We’re sick of it. You know what we mean. The stupid people. The rude people. The rude and stupid people. The rude and ignorant stupid people. So we’re going to make it easy. Rather than attempting to muddle through the idiocy, we’ve made a guide. Consider it our guide to knowing if you’re going to need to make that drink a double.
1) He/She’s just a puppy.
This is the go-to excuse for people who don’t want to bother making boundaries or actually putting effort into their dogs. While we’re probably bordering on that being factual, your nine-month to eighteen month dog is not in fact a puppy anymore. Seemingly thought of as a way to excuse any and all of their dog’s bad behavior, we’re here to let you know, it’s not. If your fourteen month old retriever puppy harasses the other dogs and does not respond to their corrections, blowing it off with “Oh she’s just a puppy” is not a way to make friends. Conversely explaining that your “puppy” jumps up and bites your arms as you show your scars is not a good way to make a case for passing a basic test of control. Puppyhood is a very very short phase; you should enjoy and embrace every puppy behavior that charms and delights you. You do however need to understand that what was “cute” with a puppy, can be exceedingly *not* cute in an adult dog, and downright dangerous in many cases. Love your puppies, but make sure you’re raising an adult dog you can be proud of.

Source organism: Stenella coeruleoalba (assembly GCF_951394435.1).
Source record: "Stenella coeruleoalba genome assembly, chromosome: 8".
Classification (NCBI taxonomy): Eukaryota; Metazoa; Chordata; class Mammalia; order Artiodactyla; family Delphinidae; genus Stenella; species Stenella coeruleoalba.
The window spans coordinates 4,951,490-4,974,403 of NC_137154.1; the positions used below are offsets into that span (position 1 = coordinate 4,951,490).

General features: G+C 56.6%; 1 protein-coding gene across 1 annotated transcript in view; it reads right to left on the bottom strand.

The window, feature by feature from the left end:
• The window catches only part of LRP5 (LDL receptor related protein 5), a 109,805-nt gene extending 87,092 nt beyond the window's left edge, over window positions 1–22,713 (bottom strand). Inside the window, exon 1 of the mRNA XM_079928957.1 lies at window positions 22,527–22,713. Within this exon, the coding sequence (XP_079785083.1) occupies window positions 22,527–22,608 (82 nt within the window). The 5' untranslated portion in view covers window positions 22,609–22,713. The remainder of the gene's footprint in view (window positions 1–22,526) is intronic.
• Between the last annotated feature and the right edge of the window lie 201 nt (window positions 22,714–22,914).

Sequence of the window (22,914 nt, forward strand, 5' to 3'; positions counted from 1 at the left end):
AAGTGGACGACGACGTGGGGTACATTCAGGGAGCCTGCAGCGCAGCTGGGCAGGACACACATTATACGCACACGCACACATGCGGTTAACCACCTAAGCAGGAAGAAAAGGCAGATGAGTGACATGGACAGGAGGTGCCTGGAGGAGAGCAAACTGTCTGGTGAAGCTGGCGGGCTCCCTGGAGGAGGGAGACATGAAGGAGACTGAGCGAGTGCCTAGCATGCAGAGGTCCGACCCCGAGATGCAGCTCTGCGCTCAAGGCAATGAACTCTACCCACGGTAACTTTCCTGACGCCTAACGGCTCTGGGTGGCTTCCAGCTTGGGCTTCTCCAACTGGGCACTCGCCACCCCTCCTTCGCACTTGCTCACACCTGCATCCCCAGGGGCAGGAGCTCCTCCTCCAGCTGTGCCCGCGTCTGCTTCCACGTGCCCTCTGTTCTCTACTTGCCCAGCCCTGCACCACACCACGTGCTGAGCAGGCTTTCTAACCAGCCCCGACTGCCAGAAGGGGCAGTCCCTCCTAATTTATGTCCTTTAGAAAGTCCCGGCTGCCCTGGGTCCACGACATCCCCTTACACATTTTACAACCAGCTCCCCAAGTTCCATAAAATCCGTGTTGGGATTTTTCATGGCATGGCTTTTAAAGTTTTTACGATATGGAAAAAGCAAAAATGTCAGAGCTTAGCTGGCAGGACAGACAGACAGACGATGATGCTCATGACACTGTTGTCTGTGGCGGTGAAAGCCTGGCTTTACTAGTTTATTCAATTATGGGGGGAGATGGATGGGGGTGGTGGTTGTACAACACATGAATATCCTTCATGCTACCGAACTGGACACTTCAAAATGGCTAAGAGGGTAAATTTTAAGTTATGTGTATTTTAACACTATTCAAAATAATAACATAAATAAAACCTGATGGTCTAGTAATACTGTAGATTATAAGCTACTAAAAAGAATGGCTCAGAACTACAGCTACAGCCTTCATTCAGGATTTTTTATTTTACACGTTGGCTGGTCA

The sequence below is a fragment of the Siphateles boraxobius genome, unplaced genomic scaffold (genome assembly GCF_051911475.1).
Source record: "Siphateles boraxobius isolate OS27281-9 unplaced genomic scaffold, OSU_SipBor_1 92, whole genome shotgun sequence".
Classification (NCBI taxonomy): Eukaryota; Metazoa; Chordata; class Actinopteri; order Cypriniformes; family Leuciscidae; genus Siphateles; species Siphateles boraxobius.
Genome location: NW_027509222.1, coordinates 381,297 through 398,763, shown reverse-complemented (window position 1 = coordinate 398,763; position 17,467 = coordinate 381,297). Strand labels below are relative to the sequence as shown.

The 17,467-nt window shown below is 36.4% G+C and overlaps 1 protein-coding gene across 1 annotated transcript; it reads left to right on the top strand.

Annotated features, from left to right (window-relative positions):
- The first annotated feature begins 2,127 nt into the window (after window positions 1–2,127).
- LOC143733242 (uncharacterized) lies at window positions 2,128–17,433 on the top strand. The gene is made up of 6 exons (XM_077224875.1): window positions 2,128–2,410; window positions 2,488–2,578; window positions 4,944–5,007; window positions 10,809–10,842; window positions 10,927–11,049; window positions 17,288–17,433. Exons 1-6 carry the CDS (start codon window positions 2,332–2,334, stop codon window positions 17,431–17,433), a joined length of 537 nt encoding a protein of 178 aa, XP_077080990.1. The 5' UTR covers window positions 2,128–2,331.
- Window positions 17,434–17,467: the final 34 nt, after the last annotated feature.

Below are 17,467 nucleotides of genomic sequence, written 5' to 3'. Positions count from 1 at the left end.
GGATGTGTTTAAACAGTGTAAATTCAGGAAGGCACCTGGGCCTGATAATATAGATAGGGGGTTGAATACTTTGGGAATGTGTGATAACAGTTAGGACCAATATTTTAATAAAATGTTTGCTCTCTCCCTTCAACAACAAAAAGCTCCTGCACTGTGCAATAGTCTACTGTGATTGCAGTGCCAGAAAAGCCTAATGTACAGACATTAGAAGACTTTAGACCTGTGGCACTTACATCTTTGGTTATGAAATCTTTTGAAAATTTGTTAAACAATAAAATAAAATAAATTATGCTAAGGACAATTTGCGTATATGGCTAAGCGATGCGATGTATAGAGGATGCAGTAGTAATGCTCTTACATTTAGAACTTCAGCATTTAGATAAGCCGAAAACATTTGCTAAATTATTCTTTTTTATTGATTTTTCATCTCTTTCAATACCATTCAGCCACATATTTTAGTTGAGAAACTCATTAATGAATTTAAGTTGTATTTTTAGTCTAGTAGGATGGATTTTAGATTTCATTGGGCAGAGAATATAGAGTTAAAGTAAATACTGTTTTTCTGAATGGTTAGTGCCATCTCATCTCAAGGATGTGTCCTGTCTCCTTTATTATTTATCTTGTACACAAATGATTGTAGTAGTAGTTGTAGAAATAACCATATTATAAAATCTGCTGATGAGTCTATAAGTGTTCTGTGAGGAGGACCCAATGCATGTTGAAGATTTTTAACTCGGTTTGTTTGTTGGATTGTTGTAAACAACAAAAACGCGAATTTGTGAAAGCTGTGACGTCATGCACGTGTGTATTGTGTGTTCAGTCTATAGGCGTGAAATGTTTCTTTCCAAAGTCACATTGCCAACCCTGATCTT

2) He/She is a rescue
All three Dog Snobs have rescue dogs. We understand that sometimes the dog comes to you in a less than ideal condition. We get that it can take time to work through them. However, allowing your rescue to get away with murder and not making any attempt whatsoever to solve the issue at hand? Not cool. Allowing this to go on for years? Really not cool. While rescuing a dog is a great thing, actually working with your rescue dog is even better. Rescuing a dog is not a life-long excuse for his bad behavior nor does it give you an excuse for a life-long pass on responsible dog ownership.
3) He/She doesn’t mean it
Are you actually saying that your dog who is trying to go cobra at the end of your leash is “just joking”? Explaining the reasoning behind this particular sentiment is infuriating. What exactly does he mean? Is snarling and slavering at the end of a leash how he says hello? If that’s what you consider hello, we’re gonna choose to walk away.
4) The other dogs will correct him/her if there’s a problem
People who say this are inevitably the ones who subsequently freak out when a dog does indeed correct theirs. While we do agree that helicopter dog-parenting is not the way to go, nor is letting other dogs go all “Lord of the Flies” on your dog. What starts as an appropriate correction can quickly escalate, especially if the dog on the receiving end is lacking in dog social skills. Instead of letting the dogs battle it out, it’s your job as an owner to intercede if necessary. Your dogs shouldn’t have to figure out everything on their own. Part of being a responsible dog owner is knowing what kind of behavior is appropriate and what isn’t and making sure that your dog isn’t consistently pushing other dogs to the edge.
5) My Dog is Friendly
Please don’t make us say this again. It makes us get all riled up. Read our thoughts on this asinine phrase here.
So, the moral of the story? If someone opens their mouth and some of these phrases come spewing out, there’s a good chance you’re talking to a moron. Walk away, and quickly. We hear idiot can be contagious.